Mrs Bronwyn Bishop —On a point of order, Mr Speaker, I think I preferred to props.

Honourable members interjecting—

The SPEAKER —Order! Can I simply share with the House and with the member for Mackellar, that I have already given an award—I am not sure what the award was, but I was surprised that it was on the last day—but that deserves an award even though it might not have been a point of order. The Deputy Prime Minister will relate her material in some manner to the question and try to get to the final straight of her answer.

Ms GILLARD —I am on my way to the final straight, Mr Speaker. Thank you very much on the question of civics education. I say to the member for Mackellar that in this horse race the old horse ain’t what she used to be. But moving right on, the member for Warringah is there on a horse called Battlelines. It does seem to be stalking the member for Wentworth but it just will not pass. That might cause a stewards’ inquiry at some point of this horse race. The member for North Sydney is riding a clever race but his horse is looking quite tired by now.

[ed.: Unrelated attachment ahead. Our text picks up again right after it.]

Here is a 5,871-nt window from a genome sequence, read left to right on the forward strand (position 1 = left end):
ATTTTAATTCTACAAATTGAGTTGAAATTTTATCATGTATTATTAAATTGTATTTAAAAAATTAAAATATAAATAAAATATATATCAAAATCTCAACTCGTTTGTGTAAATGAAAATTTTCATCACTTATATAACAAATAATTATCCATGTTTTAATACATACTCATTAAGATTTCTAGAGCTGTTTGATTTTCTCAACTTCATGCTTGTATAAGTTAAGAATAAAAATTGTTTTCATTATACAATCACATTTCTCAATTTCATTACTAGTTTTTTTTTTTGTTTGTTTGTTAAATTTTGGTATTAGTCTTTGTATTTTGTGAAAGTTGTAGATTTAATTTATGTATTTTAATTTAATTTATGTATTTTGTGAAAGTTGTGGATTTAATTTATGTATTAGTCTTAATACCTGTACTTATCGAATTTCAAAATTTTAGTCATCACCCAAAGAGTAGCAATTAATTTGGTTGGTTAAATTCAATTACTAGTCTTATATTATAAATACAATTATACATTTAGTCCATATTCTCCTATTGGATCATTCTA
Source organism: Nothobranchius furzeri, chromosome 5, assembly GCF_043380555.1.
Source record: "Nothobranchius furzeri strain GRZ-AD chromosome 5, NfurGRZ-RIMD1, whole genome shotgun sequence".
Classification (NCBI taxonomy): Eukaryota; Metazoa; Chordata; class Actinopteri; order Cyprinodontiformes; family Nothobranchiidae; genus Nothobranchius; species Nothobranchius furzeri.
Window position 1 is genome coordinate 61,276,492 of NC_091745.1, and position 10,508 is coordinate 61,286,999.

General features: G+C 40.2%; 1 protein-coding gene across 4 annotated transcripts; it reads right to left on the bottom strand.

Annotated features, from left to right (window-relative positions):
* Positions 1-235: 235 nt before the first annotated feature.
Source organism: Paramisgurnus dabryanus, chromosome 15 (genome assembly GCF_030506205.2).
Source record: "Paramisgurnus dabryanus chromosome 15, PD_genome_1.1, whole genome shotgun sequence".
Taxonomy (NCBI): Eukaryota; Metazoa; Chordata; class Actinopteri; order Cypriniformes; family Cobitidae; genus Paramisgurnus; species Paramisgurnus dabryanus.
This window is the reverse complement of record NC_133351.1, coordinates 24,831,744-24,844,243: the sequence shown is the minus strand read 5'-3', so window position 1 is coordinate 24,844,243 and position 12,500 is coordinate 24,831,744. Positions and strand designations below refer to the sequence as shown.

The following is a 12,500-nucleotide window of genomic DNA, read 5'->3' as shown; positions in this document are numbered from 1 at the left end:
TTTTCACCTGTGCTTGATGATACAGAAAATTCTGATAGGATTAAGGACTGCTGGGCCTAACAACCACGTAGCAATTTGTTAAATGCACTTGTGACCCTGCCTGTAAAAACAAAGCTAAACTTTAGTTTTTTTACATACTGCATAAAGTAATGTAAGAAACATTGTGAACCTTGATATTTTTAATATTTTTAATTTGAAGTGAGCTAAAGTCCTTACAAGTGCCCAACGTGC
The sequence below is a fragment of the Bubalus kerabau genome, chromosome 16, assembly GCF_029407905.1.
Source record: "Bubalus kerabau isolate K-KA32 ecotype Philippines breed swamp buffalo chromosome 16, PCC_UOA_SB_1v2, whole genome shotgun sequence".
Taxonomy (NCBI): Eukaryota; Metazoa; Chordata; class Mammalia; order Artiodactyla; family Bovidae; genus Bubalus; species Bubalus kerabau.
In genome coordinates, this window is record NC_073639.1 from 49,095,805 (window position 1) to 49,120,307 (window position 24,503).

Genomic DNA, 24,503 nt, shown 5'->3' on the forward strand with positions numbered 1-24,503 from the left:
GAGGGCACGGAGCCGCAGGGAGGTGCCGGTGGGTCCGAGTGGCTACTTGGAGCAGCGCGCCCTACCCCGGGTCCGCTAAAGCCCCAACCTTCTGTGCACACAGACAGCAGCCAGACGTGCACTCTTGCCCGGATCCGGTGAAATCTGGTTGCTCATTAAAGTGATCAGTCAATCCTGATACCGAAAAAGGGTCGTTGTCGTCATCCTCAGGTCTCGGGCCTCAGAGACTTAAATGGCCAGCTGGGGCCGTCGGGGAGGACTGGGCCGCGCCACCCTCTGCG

Mrs Bronwyn Bishop —I think the minister wins by a nose!

Honourable members interjecting—

The SPEAKER —Order! The member for New England might have rated it right. I cannot believe that the member for Mackellar could get two awards.

Ms GILLARD —It is true to say that I have a genetic advantage. I am prepared to pay that absolutely. And of course, the member for Mackellar, apart from making an appearance as a warhorse, could make an appearance on a horse called Infrastructure. She has already got the high visibility clothing, though not wearing it today, but she would always fit in well on a building site. The member for Wide Bay I think would be there. He is still flogging a dead horse called the National Party. We would be able to see him in the race. And of course the member for Sturt would be there in the grandstand, squealing to the Leader of the Opposition, ‘Don’t frighten the horses!’ That is exactly what would be happening.

Let me say in the spirit of the season that I wish all opposition members well and I would like to conclude by saying to my old friend the member for O’Connor: I actually do not have a mad uncle in my family, so he is always welcome around at the Gillard family for Christmas and, if he wants to bring his 34 mad mates with him, they are very welcome as well.

Mr Andrews —Mr Speaker, on indulgence and in the spirit of the minister’s remarks and as a former race caller, can I suggest that she sticks to her day job.